What are the pros and cons of having a mortgage?
Most of us can’t buy a home without taking out a mortgage, but while they help us step onto the property ladder, there are also a few potential downsides to consider
Buying a home is usually the biggest financial decision of our lives – and for most of us that means getting a mortgage. Mortgages can mean relatively low cost, long term borrowing, but with such large sums involved, it’s critical to find a deal that’s right for you. Our guide looks at the pros and cons of a mortgage to help you decide.
Should I take out a mortgage?
If you’re looking to buy a home, unless you can afford to pay for it outright, you’ll need to borrow – and that typically means a mortgage. But before deciding whether to get a mortgage there are some considerations.
What value home can I afford?
The size of property you’ll be able to afford depends on how much deposit you can put down and how much you’ll be able to borrow from a mortgage lender. Each lender will have its own specific criteria, for example lending four-and-a-half times your salary.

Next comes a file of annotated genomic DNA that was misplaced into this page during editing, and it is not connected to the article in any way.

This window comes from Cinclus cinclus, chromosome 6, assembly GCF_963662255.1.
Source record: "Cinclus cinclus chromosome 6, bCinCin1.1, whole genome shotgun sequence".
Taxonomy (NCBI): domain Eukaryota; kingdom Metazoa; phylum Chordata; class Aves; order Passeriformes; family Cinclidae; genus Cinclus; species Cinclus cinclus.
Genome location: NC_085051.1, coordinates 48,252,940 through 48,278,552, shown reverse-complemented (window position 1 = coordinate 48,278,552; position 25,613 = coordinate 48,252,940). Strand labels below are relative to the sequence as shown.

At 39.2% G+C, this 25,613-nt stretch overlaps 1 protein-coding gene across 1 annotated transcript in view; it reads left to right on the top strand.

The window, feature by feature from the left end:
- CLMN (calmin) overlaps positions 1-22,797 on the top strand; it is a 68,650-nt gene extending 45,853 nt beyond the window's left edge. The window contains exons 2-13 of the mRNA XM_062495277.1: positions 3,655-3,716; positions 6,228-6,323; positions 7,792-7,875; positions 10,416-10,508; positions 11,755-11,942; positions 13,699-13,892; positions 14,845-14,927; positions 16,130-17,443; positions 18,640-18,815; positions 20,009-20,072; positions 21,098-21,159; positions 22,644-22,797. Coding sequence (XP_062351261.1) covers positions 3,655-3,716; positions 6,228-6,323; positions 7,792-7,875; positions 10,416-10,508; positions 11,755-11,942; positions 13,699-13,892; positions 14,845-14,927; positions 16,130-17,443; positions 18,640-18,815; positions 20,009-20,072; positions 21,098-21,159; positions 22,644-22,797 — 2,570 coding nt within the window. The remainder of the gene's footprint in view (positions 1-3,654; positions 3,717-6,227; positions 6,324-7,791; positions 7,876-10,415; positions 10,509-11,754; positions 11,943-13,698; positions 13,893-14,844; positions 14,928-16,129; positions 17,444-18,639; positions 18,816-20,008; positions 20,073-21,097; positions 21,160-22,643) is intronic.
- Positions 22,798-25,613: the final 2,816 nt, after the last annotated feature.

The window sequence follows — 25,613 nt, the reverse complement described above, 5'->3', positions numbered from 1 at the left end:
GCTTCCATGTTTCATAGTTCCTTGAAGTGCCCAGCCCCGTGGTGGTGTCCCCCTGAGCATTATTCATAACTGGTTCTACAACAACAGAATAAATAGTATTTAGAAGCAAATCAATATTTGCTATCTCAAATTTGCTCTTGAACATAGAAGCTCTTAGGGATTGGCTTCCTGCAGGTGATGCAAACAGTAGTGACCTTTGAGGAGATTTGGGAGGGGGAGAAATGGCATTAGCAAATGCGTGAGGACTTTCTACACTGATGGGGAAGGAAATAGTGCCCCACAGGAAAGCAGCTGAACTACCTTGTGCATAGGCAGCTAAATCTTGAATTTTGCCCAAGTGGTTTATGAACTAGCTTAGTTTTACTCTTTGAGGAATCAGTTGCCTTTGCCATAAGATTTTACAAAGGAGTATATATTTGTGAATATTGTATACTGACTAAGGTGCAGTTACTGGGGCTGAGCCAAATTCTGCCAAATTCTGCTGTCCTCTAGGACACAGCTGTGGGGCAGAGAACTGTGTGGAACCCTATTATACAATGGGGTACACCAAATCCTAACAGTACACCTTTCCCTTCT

However, how much you can borrow also depends on other factors such as your credit rating, your income and regular outgoings. If you can’t borrow as much as you’d like, you may have to put the mortgage on hold, or look for a cheaper property.
How much money do I have to put down upfront?
The size of your cash deposit towards your property purchase dictates the size of the mortgage you’ll need. The higher your deposit, the less you’ll need to borrow – and the less overall interest you’ll have to pay.
A bigger deposit will also mean you’ll own a larger share of the property outright – known as equity – which generally means you’ll be able to get a better mortgage (with lower interest rates) deal too.
What type of mortgage should I get?
The type of mortgage you choose comes down to personal preference and attitude to risk. Fixed rate mortgage deals are popular with buyers who want the security of knowing what their outgoings will be every month, although you might pay a little extra for that peace of mind.